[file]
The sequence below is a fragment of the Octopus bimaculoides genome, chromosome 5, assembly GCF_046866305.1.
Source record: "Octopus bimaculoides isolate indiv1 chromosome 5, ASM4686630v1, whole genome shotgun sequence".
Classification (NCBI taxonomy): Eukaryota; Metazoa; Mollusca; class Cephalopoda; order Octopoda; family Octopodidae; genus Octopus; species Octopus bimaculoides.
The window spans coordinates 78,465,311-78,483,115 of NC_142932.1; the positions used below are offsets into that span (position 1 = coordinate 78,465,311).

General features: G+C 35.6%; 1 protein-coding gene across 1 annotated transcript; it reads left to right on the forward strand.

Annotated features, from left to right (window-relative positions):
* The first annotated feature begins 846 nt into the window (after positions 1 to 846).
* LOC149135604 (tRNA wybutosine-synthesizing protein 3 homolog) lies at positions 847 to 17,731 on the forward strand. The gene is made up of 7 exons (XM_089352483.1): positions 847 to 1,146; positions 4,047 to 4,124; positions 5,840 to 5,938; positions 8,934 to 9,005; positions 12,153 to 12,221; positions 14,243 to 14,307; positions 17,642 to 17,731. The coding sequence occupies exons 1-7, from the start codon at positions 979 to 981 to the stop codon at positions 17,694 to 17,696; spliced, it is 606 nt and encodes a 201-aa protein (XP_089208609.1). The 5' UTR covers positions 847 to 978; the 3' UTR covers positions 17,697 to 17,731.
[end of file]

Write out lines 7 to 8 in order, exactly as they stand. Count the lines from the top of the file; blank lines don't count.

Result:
* The first annotated feature begins 846 nt into the window (after positions 1 to 846).
* LOC149135604 (tRNA wybutosine-synthesizing protein 3 homolog) lies at positions 847 to 17,731 on the forward strand. The gene is made up of 7 exons (XM_089352483.1): positions 847 to 1,146; positions 4,047 to 4,124; positions 5,840 to 5,938; positions 8,934 to 9,005; positions 12,153 to 12,221; positions 14,243 to 14,307; positions 17,642 to 17,731. The coding sequence occupies exons 1-7, from the start codon at positions 979 to 981 to the stop codon at positions 17,694 to 17,696; spliced, it is 606 nt and encodes a 201-aa protein (XP_089208609.1). The 5' UTR covers positions 847 to 978; the 3' UTR covers positions 17,697 to 17,731.